DIP POWDER NAILS: 5 Tips for healthy nails
Dip powder manicures can be tough on your nails.
How to safely get dip powdered nails:
- Leave your cuticles alone.
When you or your nail technician cuts (or pushes back) your cuticles, this can lead to a serious infection.
- Skip the “double dip.”
When you get dip powder nails, you usually place each finger into various containers of powder. When you dip your nails into a container that other people have dipped their fingers into, you are double dipping. If someone who had a nail infection or wart already dipped their fingers into these containers, you can pick up these germs.
Make sure your technician does one of the following to keep healthy nails:
- Pours each powder from its original container into a disposable container and then throws away any unused powder.
- Sprinkles the powder from the original containers onto your nails.
- Get one dip nail your first time to test for any allergic reactions.
Some people develop an allergic reaction to the dip nail products. An allergic reaction may occur hours to days after your manicure. You can get regular nail polish on the rest of your nails. Then wait a week.
Swelling, itching, or discolored skin around the nail
Fluid-filled bumps on the skin around the nail
Nail lifts up
4. Give your nails time to recover after each dip powder manicure.
It’s not dangerous to apply a dip powder every month. However, to remove these manicures, you need to soak your nails in 100% acetone, which can damage your nails.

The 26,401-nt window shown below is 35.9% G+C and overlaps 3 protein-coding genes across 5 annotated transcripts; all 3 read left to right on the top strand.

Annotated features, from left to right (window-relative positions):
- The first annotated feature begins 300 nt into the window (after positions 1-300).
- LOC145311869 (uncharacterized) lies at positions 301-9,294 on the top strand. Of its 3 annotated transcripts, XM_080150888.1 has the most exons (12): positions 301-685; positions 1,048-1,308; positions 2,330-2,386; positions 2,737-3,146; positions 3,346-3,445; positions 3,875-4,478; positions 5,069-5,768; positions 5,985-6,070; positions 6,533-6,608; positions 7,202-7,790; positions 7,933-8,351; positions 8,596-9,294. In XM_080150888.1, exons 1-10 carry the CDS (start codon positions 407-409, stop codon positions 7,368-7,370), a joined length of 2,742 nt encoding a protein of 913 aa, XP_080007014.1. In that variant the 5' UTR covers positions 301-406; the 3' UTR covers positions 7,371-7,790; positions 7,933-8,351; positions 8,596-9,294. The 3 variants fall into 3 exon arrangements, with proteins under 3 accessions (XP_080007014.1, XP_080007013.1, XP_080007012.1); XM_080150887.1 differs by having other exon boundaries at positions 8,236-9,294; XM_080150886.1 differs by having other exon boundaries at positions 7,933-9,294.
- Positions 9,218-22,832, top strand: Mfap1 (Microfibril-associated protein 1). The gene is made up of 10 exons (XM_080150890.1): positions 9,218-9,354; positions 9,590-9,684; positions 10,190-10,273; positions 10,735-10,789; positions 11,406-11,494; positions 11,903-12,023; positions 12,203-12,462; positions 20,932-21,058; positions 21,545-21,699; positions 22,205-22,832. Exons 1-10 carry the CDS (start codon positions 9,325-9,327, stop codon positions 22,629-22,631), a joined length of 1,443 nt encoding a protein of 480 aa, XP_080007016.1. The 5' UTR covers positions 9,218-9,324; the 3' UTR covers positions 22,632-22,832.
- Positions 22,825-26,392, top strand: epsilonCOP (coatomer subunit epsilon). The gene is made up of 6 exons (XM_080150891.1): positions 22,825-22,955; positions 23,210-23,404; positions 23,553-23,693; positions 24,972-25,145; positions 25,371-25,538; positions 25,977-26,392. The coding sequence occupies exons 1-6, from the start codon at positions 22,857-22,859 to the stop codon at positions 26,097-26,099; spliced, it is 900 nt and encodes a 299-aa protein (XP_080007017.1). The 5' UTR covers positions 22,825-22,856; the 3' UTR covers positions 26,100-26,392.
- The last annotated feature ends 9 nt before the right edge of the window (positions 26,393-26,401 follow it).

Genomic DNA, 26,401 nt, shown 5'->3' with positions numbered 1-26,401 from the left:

The acetone removes more than the nail color. It peels off layers of nail and thins the nails over time. The acetone can also irritate the surrounding skin. So skip a month for optimal nail health and use regular polish that month.
5. Look at your bare nails between manicures.
If you like having color on your nails most of (or all) the time, that’s okay. Just be sure to check your nails for changes each time the color comes off.
While your nails are bare, look for the following:
Nail lifting up
Skin around one or more nails looks swollen or discolored
Any change to the skin around a nail, to the nail, or the skin under a nail
If you see any issues:
- Remove all nail color and leave your nails bare for 2 to 4 weeks. Many nail problems clear up or begin to grow out within this time.
- If you still have a nail problem after 4 weeks, see a board-certified dermatologist. Board-certified dermatologists specialize in diagnosing and treating conditions that affect the skin, hair, and nails. They have the expertise to tell you what’s happening to your nail and what can help.